Employee Assistance Program (EAP)

EAS is an employee assistance program which contracts with employers to provide early detection and effective intervention for employees experiencing personal problems that affect their personal lives and/or their job performance. All services are free and confidential to employees and their immediate families of businesses contracted for this employee benefit. EAS is accessible 24-hours a day and provides individual appointments in 5 offices throughout Clinton, Essex and Franklin counties, weekdays between 9am and 7pm.

The professional staff of EAS provides confidential assistance for your organization and employees. We encourage employees to call EAS before a situation affects work performance.  We are available to assist you with a variety of management concerns and issues. We recognize that stress is inherent in the workplace and this is especially true when changes occur. We can help you make the transitions smoother by offering support, ideas and programs to fit your individual situation.

FAQs:

What is an EAP?

Employee Assistance Programs (EAPs) are employee benefit programs offered by many employers. EAPs are intended to help employees deal with personal problems that might adversely impact their work performance, health and well-being. EAPs generally include assessment, coaching and consultation and referral services for employees.

How does the EAP help my employees?

EAP services are free to employees and their immediate families, having been prepaid by the employer. In this case, an employer contracts with EAS, a third-party EAP provider. Confidentiality is maintained in accordance with privacy laws and professional ethical standards. Employers do not usually know who is using their employee assistance programs, unless there are extenuating circumstances and the proper release forms have been signed.

The goal of our EAP program is to help the employee retain their job and get assistance for any problems or issues that may be impacting their work performance.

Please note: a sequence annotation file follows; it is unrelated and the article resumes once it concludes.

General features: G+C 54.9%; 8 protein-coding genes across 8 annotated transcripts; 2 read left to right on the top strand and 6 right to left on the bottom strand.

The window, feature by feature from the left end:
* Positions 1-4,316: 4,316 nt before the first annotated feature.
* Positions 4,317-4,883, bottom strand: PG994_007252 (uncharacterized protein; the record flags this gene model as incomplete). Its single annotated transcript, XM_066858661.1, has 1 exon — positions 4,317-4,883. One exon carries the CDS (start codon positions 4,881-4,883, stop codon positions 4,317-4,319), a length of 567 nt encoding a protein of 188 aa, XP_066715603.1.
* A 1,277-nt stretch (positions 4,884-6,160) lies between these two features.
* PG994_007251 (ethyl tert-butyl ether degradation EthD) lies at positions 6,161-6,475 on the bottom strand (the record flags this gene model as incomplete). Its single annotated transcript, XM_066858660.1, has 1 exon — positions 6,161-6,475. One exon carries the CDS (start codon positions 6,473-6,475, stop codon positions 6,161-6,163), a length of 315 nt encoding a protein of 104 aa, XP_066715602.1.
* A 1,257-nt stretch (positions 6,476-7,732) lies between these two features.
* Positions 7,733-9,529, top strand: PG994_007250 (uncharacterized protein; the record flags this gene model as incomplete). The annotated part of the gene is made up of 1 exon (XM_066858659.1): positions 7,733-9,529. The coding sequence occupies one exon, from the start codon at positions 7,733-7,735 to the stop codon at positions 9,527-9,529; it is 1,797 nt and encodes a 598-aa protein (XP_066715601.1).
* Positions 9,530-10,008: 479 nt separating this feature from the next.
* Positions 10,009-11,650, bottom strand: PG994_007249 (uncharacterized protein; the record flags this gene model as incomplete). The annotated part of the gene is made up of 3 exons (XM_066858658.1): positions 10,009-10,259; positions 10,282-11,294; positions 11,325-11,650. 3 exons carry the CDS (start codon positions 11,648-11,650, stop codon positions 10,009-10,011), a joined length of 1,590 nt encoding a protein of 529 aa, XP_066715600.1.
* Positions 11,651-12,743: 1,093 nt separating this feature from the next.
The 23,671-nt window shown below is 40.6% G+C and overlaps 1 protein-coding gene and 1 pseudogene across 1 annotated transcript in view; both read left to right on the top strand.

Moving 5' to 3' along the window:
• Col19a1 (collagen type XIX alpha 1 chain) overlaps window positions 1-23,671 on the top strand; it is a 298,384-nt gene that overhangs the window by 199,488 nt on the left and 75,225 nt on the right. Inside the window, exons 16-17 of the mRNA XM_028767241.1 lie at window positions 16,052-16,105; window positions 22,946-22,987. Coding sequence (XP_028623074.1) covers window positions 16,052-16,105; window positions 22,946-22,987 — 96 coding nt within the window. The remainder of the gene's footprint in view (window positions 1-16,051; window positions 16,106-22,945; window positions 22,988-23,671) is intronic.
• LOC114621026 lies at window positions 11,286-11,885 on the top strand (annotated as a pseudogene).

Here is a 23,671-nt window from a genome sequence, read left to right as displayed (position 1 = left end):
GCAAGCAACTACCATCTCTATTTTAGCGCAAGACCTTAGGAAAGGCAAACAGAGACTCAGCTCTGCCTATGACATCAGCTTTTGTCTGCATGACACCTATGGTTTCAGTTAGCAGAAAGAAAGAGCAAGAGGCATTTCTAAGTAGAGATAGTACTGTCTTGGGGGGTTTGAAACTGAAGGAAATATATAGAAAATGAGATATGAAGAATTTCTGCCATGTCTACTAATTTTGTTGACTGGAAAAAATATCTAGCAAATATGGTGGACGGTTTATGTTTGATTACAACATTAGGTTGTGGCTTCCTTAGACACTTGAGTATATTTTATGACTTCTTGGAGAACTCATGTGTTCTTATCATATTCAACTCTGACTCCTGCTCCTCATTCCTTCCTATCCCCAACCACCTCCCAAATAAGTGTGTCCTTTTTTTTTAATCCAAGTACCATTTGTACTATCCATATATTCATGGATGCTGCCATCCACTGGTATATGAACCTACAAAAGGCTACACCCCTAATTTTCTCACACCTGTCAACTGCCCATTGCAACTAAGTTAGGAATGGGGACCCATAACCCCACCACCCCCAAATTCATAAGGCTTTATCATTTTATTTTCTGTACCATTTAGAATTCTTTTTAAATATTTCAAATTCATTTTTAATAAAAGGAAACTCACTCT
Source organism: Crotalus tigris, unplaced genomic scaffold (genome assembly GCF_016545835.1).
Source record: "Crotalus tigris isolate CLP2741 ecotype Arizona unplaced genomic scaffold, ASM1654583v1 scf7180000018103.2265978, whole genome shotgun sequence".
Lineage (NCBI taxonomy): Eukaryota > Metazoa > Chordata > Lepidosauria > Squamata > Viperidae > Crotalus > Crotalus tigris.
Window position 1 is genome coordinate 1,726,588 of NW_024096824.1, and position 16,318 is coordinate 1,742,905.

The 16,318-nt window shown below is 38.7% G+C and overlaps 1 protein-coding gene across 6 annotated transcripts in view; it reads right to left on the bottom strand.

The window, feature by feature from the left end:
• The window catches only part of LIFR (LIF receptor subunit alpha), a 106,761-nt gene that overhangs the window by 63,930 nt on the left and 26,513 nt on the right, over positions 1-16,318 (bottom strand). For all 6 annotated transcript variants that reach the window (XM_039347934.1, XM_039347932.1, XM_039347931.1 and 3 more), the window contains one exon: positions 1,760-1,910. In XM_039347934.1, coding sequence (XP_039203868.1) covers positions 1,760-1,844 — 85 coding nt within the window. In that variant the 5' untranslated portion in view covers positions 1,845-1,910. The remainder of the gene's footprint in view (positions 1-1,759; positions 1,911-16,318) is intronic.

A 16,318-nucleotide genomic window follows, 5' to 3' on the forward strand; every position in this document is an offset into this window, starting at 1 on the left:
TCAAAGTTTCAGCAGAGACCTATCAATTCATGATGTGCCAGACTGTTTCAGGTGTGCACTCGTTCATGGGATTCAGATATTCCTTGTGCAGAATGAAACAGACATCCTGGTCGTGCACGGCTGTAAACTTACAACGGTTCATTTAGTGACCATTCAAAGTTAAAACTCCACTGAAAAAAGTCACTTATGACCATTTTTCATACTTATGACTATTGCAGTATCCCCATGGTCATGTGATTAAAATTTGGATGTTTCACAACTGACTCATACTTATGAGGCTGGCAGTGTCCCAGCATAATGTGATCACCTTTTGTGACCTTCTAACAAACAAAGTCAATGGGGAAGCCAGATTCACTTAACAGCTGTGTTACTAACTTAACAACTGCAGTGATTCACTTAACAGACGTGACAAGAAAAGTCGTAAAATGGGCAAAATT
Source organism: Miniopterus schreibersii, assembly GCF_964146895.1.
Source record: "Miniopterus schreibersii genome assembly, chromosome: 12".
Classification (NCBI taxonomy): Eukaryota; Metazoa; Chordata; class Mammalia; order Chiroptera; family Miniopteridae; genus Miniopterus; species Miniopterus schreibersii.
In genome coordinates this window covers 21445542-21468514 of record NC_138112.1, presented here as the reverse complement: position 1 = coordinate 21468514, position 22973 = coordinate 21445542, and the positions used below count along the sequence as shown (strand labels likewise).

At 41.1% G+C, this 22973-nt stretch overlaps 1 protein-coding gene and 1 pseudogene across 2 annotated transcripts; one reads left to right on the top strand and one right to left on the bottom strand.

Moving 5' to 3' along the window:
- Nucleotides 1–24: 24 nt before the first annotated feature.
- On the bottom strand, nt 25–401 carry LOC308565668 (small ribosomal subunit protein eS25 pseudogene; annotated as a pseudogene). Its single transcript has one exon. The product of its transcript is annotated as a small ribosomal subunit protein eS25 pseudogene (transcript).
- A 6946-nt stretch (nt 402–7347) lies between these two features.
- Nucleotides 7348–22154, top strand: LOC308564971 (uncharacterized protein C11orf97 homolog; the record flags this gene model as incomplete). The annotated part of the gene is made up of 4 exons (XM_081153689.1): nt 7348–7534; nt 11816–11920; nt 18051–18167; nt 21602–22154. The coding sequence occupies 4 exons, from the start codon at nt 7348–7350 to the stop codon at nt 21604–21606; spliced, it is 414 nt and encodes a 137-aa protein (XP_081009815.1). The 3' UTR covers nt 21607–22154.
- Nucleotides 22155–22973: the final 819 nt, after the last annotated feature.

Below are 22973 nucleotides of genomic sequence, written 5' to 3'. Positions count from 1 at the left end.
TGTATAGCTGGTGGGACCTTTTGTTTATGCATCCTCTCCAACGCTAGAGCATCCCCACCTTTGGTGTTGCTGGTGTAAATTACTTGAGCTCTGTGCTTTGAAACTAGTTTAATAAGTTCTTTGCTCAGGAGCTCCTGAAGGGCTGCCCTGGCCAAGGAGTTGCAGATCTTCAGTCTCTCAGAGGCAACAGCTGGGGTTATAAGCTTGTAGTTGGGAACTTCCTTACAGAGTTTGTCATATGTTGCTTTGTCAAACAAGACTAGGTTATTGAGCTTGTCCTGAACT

How does the EAP benefit me as an employer?

EAS has designed their EAP to provide an array of support services that ultimately helps employers retain their employees. Studies indicate that that offering an EAP may result in other benefits such as lower medical costs, reduced turnover and absenteeism, and higher employee productivity and morale. In addition EAS takes additional steps to provide other services to employers such as supervisory consultations for managers and supervisors, support to troubled work teams, training and education programs, and critical incident services.

Drug-Free Workplaces and Employee Assistance Programs

A critical component of a drug-free workplace program is providing assistance or support to employees who have problems with alcohol and other drugs.  Employee Assistance Programs (EAPs) are generally the most effective vehicle for addressing poor workplace performance that may stem from an employee’s personal problems, including the abuse of alcohol or other drugs. EAPs are an excellent benefit to employees and their families and clearly demonstrate employers’ respect for their staff. They also offer an alternative to dismissal and minimize an employer’s legal vulnerability by demonstrating efforts to support employees. In addition to counseling and referrals, many EAPs offer other related services such as supervisor training and employee education.  At a minimum, businesses should maintain a resource file from which employees can access information about community-based resources, treatment programs and helplines.